Miami-Dade County selected as part of new Rockefeller Foundation

$10 million will be invested in 10 U.S. communities to promote inclusive business growth

Miami-Dade County, FL (STL.News) Miami-Dade County has been chosen as one of 10 communities across the nation to receive funding through the new Rockefeller Foundation Opportunity Collective (ROC), which is allocating $10 million to promote inclusive economic opportunity in post-pandemic recovery and into the future.

To stimulate public and private sector investment, the collective will support government, business, faith-based and nonprofit partners in these 10 locations.  ROC aims to achieve two goals: protect communities from displacement and eliminate barriers to accessing capital and credit for low-wage workers and small businesses operated by women, black and Latinx owners.

“We are honored to work with the Rockefeller Foundation Opportunity Collective in creating long-lasting solutions that ensure working families have the access and support they need to thrive,” said Miami-Dade County Mayor Carlos A. Gimenez. “Minority-owned businesses are the backbone of our economy, and our County’s long-term growth and resilience depend on their success.”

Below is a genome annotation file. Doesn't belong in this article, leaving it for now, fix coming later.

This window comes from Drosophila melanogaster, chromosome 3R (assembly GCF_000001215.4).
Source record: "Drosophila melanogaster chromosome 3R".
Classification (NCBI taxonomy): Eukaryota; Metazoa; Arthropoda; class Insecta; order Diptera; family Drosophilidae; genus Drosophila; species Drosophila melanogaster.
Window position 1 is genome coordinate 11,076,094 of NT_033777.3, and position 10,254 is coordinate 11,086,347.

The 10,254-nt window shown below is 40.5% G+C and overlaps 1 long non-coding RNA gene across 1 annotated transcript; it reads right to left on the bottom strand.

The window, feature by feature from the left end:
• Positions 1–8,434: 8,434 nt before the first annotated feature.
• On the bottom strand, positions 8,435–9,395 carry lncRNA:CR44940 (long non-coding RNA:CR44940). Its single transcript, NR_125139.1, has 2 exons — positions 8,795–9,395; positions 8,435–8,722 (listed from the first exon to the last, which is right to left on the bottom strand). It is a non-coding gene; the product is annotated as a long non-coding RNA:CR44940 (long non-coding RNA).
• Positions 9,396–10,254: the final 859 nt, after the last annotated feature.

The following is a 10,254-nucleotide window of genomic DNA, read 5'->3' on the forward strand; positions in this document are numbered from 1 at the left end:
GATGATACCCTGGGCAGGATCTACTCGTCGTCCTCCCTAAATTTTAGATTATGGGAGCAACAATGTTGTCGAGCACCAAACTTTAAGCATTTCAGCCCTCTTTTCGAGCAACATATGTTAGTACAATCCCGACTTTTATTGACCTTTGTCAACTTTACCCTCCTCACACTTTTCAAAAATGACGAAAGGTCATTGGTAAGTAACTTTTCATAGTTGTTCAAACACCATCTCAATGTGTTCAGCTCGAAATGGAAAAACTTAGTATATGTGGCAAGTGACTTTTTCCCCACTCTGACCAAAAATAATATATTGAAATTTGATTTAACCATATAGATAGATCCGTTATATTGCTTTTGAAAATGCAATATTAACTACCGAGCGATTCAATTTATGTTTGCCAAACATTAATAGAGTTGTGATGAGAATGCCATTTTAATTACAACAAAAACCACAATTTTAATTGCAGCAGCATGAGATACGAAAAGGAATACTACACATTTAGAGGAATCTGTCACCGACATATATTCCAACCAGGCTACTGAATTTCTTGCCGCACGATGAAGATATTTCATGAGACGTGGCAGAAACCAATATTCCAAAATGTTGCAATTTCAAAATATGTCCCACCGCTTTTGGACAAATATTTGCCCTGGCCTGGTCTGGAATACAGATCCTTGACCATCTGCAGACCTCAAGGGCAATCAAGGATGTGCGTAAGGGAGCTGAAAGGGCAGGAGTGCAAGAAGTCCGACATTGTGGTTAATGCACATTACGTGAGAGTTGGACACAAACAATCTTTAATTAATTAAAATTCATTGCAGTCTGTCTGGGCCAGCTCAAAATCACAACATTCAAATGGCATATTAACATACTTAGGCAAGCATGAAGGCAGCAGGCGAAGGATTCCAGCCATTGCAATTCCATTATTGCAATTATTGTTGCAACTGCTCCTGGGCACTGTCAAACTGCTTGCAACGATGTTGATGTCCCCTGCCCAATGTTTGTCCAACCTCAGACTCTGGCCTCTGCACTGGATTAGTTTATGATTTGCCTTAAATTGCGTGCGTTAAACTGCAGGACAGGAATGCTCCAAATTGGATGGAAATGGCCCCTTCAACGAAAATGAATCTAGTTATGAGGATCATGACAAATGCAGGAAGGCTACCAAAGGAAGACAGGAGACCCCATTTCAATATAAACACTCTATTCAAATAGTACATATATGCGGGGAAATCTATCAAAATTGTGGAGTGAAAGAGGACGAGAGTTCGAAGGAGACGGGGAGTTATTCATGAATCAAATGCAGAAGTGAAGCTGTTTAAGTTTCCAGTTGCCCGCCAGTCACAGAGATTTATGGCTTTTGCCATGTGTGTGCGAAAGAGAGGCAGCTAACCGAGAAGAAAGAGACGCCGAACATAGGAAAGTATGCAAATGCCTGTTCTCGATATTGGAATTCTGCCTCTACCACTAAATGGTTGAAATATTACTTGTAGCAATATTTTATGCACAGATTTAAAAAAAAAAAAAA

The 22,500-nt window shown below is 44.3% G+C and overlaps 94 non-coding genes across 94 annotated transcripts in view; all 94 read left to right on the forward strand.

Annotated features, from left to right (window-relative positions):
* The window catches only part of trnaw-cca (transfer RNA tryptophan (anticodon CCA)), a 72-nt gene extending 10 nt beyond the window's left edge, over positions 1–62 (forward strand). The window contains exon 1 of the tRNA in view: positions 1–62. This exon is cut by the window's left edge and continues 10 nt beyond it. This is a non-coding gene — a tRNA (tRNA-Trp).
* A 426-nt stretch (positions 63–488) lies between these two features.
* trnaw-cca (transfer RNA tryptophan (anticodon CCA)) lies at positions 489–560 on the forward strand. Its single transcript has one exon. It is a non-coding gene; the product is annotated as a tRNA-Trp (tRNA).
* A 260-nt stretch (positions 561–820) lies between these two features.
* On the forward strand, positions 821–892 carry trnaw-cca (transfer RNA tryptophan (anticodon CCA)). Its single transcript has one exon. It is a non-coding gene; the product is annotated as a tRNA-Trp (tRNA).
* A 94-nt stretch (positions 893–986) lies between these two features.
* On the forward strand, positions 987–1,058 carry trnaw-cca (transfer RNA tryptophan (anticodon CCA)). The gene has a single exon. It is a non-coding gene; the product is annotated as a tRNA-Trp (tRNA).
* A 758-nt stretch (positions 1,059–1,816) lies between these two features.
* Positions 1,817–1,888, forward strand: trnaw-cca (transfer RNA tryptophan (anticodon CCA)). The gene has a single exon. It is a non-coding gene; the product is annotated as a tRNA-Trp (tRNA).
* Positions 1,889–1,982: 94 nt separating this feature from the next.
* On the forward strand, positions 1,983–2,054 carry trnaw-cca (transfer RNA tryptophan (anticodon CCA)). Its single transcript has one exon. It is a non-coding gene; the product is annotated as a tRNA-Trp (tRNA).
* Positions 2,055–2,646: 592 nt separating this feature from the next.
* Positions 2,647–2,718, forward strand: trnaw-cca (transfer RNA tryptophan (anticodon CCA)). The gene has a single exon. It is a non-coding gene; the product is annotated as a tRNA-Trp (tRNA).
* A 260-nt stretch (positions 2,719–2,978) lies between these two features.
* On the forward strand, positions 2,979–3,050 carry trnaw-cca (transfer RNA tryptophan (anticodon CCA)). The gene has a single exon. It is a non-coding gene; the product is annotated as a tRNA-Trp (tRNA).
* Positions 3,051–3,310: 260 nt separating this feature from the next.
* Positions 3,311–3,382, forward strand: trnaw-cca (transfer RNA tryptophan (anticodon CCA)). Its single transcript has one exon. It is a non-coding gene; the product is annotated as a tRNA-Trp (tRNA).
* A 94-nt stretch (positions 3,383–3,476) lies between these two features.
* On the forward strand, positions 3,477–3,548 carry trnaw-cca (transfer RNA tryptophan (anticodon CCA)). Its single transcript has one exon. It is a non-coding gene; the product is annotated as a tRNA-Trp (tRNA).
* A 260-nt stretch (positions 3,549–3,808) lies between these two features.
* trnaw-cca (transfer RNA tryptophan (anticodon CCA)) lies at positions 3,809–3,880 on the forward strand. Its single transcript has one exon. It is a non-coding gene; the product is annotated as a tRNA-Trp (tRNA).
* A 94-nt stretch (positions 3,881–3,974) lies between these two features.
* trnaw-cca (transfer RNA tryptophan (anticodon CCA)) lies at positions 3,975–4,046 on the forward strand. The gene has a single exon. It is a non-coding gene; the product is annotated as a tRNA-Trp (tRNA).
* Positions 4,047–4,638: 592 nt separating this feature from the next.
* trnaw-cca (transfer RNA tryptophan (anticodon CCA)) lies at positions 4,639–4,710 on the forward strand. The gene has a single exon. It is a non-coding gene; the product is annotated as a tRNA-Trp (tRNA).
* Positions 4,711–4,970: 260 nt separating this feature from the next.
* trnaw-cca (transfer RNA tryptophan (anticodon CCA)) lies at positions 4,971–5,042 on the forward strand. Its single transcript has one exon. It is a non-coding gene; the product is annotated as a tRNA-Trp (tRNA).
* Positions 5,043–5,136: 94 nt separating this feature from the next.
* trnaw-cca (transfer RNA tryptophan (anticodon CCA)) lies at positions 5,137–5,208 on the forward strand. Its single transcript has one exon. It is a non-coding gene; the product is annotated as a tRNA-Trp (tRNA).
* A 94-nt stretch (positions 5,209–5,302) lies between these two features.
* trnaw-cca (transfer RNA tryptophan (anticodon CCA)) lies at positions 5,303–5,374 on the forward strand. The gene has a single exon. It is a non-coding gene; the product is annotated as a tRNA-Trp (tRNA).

Rockefeller Foundation President Dr. Rajiv J. Shah said, “Black and [Hispanic] small-business owners receive only pennies out of every dollar the federal government lends to small businesses, and when life expectancy is more than 15 years lower in minority neighborhoods than wealthier neighborhoods in the same city, the American Dream is just that: a dream for far too many.”

According to a study by Florida International University, about 37 percent of Miami-Dade business owners are black, Hispanic or women, which is more than double the U.S. average of 18 percent.

The Rockefeller Foundation Opportunity Collective will focus on matching small business owners with affordable loans and credit-building tools.  In addition to Miami-Dade, the collective includes Atlanta; Boston; Chicago; Houston and El Paso, Texas; Louisville, Kentucky; Newark, New Jersey; Norfolk, Virginia; and Oakland, California.